A comparison of RNA-sequencing methods for degraded RNA

RNA sequencing (RNA-Seq) is a cutting-edge technique that’s gaining traction in clinical research and drug development. It’s a method used to study the quantity and sequences of RNA in a sample, providing insights into gene expression and helping to uncover molecular mechanisms of diseases. However, different RNA-Seq methods have unique advantages, especially when dealing with challenging samples like degraded RNA or low-input RNA (RNA collected in small amounts, often in clinical settings).

Standard RNA-Seq Method: A Quick Overview

The traditional approach to RNA-Seq involves capturing mRNA (messenger RNA) using poly(A) tails, a sequence of adenine nucleotides at the end of mRNA molecules. This method uses Oligo dT beads to bind these tails and isolate the mRNA. While effective for high-quality RNA, this technique isn’t suitable for degraded RNA, which often lacks intact poly(A) tails.

Alternative RNA-Seq Methods

To address the limitations of the standard method, researchers have developed alternative RNA-Seq library preparation kits that use random primers instead of Oligo dT beads. This study focuses on three such methods:

  1. SMART-Seq
  2. xGen Broad-range
  3. RamDA-Seq

These methods aim to capture RNA more effectively, even when it’s degraded or present in low amounts.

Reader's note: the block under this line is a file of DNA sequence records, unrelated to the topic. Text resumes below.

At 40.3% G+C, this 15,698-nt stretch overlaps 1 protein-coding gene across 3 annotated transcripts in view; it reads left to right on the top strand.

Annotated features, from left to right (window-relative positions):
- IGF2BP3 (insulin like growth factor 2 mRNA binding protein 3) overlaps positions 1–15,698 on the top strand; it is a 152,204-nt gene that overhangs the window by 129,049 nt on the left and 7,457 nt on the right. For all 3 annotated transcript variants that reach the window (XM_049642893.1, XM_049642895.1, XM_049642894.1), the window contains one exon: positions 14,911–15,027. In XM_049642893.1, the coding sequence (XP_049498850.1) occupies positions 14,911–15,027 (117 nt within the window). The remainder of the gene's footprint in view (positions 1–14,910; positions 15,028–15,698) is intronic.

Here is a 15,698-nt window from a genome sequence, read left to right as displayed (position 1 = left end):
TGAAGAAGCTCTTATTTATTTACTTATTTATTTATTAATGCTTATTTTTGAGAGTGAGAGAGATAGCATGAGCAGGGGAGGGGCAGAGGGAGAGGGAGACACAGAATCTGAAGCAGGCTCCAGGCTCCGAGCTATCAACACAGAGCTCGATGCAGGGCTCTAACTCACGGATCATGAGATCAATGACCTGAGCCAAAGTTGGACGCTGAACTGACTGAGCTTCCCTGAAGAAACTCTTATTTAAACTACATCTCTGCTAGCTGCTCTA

Library preparation workflow

(A) SMART-Seq, (B) xGen, and (C) RamDA-Seq

Evaluating Performance

Researchers at Kanazawa Medical University Hospital compared these alternative methods to the standard RNA-Seq technique by examining several factors:

  • Correlation: How closely the results match the expected gene expression patterns.
  • Number of Detected Expressing Genes: The total number of genes that show activity.
  • Expression Levels: The intensity of gene activity signals.

Here’s what they found:

  • RamDA-Seq: This method performed similarly to the standard RNA-Seq in terms of correlation and detected gene numbers. However, its performance dropped with low-input and degraded RNA.
  • xGen Broad-range: This method didn’t perform as well as SMART-Seq, especially with challenging RNA samples.
  • SMART-Seq: This method stood out by showing better performance with low-input and degraded RNA samples compared to both xGen and RamDA-Seq.

Ribosomal RNA (rRNA) Depletion

Ribosomal RNA, which makes up a large portion of total RNA, can interfere with the detection of mRNA. By depleting rRNA from samples, the researchers found that the performance of both SMART-Seq and xGen improved, as this increased the expression levels of other RNA types.

Conclusion: SMART-Seq with rRNA Depletion

For RNA-Seq applications involving low-input or degraded RNA, the SMART-Seq method, especially when combined with rRNA depletion, offers significant advantages. This makes it a valuable tool in clinical settings where sample quality and quantity are often less than ideal.

In summary, understanding the strengths and limitations of different RNA-Seq methods allows researchers to choose the best approach for their specific needs. SMART-Seq, particularly with rRNA depletion, emerges as a robust choice for handling challenging RNA samples, paving the way for more accurate and insightful gene expression analysis in clinical research and drug development.

Ura H, Niida Y. Comparison of RNA-Sequencing Methods for Degraded RNA. Int J Mol Sci 25(11):6143. [article]

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